Macron in Mali for diplo­matic push on Sa­hel anti-ji­had force

China Daily (Hong Kong) - - WORLD -

BAMAKO, Mali — French Pres­i­dent Em­manuel Macron ar­rived in Mali on Sun­day to boost Western back­ing for a re­gional anti-ji­hadist force, with France urg­ing greater sup­port for the Sa­hel re­gion amid mount­ing in­se­cu­rity.

The so-called “G5 Sa­hel” coun­tries south of the Sa­hara — Burk­ina Faso, Chad, Mali, Mau­ri­ta­nia and Niger — have pledged to fight ji­hadists on their own soil with in­sta­bil­ity and Is­lamist at­tacks on the rise.

Macron is join­ing these na­tions’ heads of state in Bamako for a spe­cial sum­mit where France’s back­ing for the force will be an­nounced, with a likely fo­cus on pro­vid­ing equip­ment.

Based in Se­vare, cen­tral Mali, the 5,000-strong G5 Sa­hel force aims to bol­ster 12,000 UN peace­keep­ers and France’s own 4,000-mem­ber Op­er­a­tion Barkhane, which is de­ployed in the re­gion.

“Ev­ery day we must com­bat ter­ror­ists, thugs, mur­der­ers ... who we must stead­fastly and with de­ter­mi­na­tion erad­i­cate to­gether,” said Macron.

Macron is also look­ing to ex­tra back­ing from Germany, the Nether­lands, Bel­gium and the United States — which al­ready has a drone base in Niger — be­yond a pledge of $57.2 mil­lion made by the Euro­pean Union.

Serge Michailof, a re­searcher at the Paris-based IRIS in­sti­tute, de­scribed the EU con­tri­bu­tion as “a joke” given the EU’s “very deep pock­ets” and the poverty of the Sa­hel coun­tries.

“This force is go­ing to cost $300-400 mil­lion at the very least,” he said.

Cha­dian Pres­i­dent Idriss Deby has said his coun­try can­not af­ford to mo­bi­lize large numbers of troops si­mul­tane- ously for the UN peace­keep­ing mis­sion and also in the new force.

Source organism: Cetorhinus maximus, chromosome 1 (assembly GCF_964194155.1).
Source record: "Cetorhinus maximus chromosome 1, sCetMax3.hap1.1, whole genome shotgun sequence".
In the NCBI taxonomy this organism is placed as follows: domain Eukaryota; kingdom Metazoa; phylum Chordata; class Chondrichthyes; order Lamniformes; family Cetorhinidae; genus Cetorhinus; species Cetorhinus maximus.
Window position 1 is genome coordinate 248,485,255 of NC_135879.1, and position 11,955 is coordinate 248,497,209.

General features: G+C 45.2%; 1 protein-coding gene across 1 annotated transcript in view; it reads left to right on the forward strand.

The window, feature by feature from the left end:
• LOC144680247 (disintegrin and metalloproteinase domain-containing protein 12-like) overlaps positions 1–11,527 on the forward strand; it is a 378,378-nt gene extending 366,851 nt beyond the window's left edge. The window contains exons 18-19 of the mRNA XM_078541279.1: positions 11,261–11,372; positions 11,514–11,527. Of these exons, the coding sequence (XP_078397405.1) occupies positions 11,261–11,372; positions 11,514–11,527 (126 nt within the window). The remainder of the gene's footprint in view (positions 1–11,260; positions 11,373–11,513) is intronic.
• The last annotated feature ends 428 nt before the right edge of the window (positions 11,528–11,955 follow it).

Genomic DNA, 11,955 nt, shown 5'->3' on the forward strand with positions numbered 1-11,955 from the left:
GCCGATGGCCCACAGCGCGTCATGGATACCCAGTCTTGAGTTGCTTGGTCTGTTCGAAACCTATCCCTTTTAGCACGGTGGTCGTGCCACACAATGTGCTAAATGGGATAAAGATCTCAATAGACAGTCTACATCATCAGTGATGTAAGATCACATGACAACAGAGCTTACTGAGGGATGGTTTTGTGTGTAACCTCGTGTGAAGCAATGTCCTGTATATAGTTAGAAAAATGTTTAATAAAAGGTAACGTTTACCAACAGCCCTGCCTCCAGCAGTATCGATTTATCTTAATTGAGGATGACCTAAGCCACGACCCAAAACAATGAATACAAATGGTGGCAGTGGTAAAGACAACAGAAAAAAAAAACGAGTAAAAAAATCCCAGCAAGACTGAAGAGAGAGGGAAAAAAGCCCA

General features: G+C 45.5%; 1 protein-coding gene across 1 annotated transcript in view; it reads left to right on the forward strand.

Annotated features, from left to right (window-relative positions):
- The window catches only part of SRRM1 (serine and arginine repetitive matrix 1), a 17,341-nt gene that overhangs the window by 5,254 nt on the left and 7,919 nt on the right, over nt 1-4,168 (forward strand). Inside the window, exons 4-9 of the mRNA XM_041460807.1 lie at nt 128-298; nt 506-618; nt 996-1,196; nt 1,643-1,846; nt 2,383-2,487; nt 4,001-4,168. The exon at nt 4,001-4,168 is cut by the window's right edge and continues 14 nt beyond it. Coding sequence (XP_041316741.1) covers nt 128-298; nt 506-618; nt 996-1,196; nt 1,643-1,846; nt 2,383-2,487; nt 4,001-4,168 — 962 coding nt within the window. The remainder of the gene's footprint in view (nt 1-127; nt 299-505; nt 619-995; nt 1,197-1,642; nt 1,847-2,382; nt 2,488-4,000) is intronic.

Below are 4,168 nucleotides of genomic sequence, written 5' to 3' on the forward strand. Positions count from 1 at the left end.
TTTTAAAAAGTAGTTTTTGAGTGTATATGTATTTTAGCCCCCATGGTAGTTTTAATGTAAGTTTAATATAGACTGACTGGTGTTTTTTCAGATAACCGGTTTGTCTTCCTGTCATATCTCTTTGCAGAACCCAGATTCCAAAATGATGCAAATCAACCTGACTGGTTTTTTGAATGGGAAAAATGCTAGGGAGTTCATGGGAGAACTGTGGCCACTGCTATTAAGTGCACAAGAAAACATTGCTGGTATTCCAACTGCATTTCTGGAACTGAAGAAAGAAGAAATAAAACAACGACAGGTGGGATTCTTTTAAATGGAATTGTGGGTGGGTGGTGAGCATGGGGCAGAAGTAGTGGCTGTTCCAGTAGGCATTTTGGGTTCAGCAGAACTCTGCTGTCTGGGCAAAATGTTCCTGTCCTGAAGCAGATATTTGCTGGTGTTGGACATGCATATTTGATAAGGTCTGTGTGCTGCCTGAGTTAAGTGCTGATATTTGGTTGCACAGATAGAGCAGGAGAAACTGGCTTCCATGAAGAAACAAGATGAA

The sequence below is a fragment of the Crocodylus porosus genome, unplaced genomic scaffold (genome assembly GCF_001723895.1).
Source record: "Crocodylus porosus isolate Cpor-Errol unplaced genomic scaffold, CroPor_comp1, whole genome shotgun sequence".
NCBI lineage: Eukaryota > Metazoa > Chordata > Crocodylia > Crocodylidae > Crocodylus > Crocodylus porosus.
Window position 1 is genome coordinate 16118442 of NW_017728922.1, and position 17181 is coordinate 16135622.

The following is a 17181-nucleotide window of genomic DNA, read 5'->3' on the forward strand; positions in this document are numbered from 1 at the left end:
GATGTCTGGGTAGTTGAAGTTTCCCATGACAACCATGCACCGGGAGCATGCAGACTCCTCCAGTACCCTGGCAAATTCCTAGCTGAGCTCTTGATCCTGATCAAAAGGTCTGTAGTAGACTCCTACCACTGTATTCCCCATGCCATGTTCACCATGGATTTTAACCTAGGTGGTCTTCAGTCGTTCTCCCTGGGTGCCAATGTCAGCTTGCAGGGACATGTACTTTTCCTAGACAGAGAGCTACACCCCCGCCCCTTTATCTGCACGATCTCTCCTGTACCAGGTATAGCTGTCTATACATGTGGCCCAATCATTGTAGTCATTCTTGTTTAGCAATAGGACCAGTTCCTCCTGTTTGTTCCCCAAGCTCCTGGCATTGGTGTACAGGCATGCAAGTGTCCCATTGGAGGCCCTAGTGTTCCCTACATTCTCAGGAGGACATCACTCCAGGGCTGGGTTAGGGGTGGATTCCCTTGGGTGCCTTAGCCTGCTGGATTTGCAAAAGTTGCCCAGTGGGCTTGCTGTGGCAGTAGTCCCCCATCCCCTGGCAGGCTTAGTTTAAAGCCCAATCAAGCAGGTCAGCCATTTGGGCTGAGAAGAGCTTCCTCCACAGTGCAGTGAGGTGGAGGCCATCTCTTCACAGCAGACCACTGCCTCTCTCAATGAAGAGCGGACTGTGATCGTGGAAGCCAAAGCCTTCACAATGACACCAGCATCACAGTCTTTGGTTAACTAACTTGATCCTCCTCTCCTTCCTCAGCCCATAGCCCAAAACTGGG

Deby and Macron are due to meet on the mar­gins of the Bamako sum­mit to dis­cuss the fi­nan­cial is­sue, ac­cord­ing to the French pres­i­dency. Chad’s mil­i­tary is widely viewed as the strong­est of the Sa­hel na­tions.

The visit comes as al-Qaida’s Mali branch of­fered a re­minder of the ji­hadists’ threat, with the re­lease of a proof-of-life video of six foreign hostages.

The clip posted on Satur­day by Nus­rat al-Is­lam wal Mus­limeen, also known as the Group to Sup­port Is­lam and Mus­lims, in­cludes el­derly Aus­tralian sur­geon Arthur Ken­neth El­liott and French­woman Sophie Petronin.

El­liott was ab­ducted in Jan­uary 2015 in Djibo, Burk­ina Faso, where he and his wife had run the district’s sole med­i­cal clinic since 1972. Petronin was ab­ducted in late 2016 in the north­ern Malian town of Gao.

In the video, the hostages are sep­a­rately in­tro­duced by a nar­ra­tor, who says that so far there have been no ne­go­ti­a­tions for their re­lease.

Macron vis­ited Gao in north­ern Mali in May, his first foreign visit as pres­i­dent outside Europe, and promised French troops would re­main “un­til the day there is no more Is­lamic ter­ror­ism in the re­gion”.

France in­ter­vened to chase out ji­hadists linked to al-Qaida who had over­taken key north­ern cities in Mali in 2013.

Ev­ery day we must com­bat ter­ror­ists, thugs, mur­der­ers ... who we must stead­fastly and with de­ter­mi­na­tion erad­i­cate to­gether.” Em­manuel Macron, French Pres­i­dent

LUC GNAGO / REUTERS

French Pres­i­dent Em­manuel Macron talks with Malian Pres­i­dent Ibrahim Boubacar Keita as he ar­rives in Bamako, Mali, on Sun­day.

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